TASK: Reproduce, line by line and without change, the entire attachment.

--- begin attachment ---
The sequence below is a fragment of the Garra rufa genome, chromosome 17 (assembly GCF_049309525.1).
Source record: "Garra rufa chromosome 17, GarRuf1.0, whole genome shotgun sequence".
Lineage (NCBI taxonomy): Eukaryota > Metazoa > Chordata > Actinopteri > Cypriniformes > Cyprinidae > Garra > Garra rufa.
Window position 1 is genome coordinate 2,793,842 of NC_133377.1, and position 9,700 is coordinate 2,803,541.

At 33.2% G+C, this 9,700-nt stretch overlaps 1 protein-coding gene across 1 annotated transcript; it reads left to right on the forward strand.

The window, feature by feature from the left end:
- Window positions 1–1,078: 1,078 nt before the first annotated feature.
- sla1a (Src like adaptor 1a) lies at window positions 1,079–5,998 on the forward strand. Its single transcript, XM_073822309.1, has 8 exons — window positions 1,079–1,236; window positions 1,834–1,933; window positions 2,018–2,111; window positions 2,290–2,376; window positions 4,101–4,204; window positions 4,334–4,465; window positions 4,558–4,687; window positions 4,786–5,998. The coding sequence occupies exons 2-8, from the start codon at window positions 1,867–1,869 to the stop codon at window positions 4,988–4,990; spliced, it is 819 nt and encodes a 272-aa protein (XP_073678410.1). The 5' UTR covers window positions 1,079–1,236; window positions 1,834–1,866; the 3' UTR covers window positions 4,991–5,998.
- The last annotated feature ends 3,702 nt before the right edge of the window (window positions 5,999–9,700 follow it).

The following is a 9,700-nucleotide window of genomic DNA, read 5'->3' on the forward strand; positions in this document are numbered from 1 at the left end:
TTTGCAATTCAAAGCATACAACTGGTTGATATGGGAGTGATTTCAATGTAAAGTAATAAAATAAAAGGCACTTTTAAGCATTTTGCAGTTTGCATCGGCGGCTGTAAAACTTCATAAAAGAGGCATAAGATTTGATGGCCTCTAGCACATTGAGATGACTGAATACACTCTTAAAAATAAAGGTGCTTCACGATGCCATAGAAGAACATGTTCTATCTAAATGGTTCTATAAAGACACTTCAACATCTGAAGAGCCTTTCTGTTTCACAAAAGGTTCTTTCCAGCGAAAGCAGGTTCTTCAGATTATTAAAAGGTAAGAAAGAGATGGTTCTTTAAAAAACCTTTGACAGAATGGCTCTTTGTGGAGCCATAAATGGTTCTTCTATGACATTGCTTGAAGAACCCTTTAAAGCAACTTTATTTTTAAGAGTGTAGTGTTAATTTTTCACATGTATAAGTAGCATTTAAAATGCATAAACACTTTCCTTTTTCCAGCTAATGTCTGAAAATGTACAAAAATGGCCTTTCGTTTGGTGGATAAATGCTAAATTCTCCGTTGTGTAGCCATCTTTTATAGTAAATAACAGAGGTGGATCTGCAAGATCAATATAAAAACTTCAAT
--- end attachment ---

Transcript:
The sequence below is a fragment of the Garra rufa genome, chromosome 17 (assembly GCF_049309525.1).
Source record: "Garra rufa chromosome 17, GarRuf1.0, whole genome shotgun sequence".
Lineage (NCBI taxonomy): Eukaryota > Metazoa > Chordata > Actinopteri > Cypriniformes > Cyprinidae > Garra > Garra rufa.
Window position 1 is genome coordinate 2,793,842 of NC_133377.1, and position 9,700 is coordinate 2,803,541.

At 33.2% G+C, this 9,700-nt stretch overlaps 1 protein-coding gene across 1 annotated transcript; it reads left to right on the forward strand.

The window, feature by feature from the left end:
- Window positions 1–1,078: 1,078 nt before the first annotated feature.
- sla1a (Src like adaptor 1a) lies at window positions 1,079–5,998 on the forward strand. Its single transcript, XM_073822309.1, has 8 exons — window positions 1,079–1,236; window positions 1,834–1,933; window positions 2,018–2,111; window positions 2,290–2,376; window positions 4,101–4,204; window positions 4,334–4,465; window positions 4,558–4,687; window positions 4,786–5,998. The coding sequence occupies exons 2-8, from the start codon at window positions 1,867–1,869 to the stop codon at window positions 4,988–4,990; spliced, it is 819 nt and encodes a 272-aa protein (XP_073678410.1). The 5' UTR covers window positions 1,079–1,236; window positions 1,834–1,866; the 3' UTR covers window positions 4,991–5,998.
- The last annotated feature ends 3,702 nt before the right edge of the window (window positions 5,999–9,700 follow it).

The following is a 9,700-nucleotide window of genomic DNA, read 5'->3' on the forward strand; positions in this document are numbered from 1 at the left end:
TTTGCAATTCAAAGCATACAACTGGTTGATATGGGAGTGATTTCAATGTAAAGTAATAAAATAAAAGGCACTTTTAAGCATTTTGCAGTTTGCATCGGCGGCTGTAAAACTTCATAAAAGAGGCATAAGATTTGATGGCCTCTAGCACATTGAGATGACTGAATACACTCTTAAAAATAAAGGTGCTTCACGATGCCATAGAAGAACATGTTCTATCTAAATGGTTCTATAAAGACACTTCAACATCTGAAGAGCCTTTCTGTTTCACAAAAGGTTCTTTCCAGCGAAAGCAGGTTCTTCAGATTATTAAAAGGTAAGAAAGAGATGGTTCTTTAAAAAACCTTTGACAGAATGGCTCTTTGTGGAGCCATAAATGGTTCTTCTATGACATTGCTTGAAGAACCCTTTAAAGCAACTTTATTTTTAAGAGTGTAGTGTTAATTTTTCACATGTATAAGTAGCATTTAAAATGCATAAACACTTTCCTTTTTCCAGCTAATGTCTGAAAATGTACAAAAATGGCCTTTCGTTTGGTGGATAAATGCTAAATTCTCCGTTGTGTAGCCATCTTTTATAGTAAATAACAGAGGTGGATCTGCAAGATCAATATAAAAACTTCAAT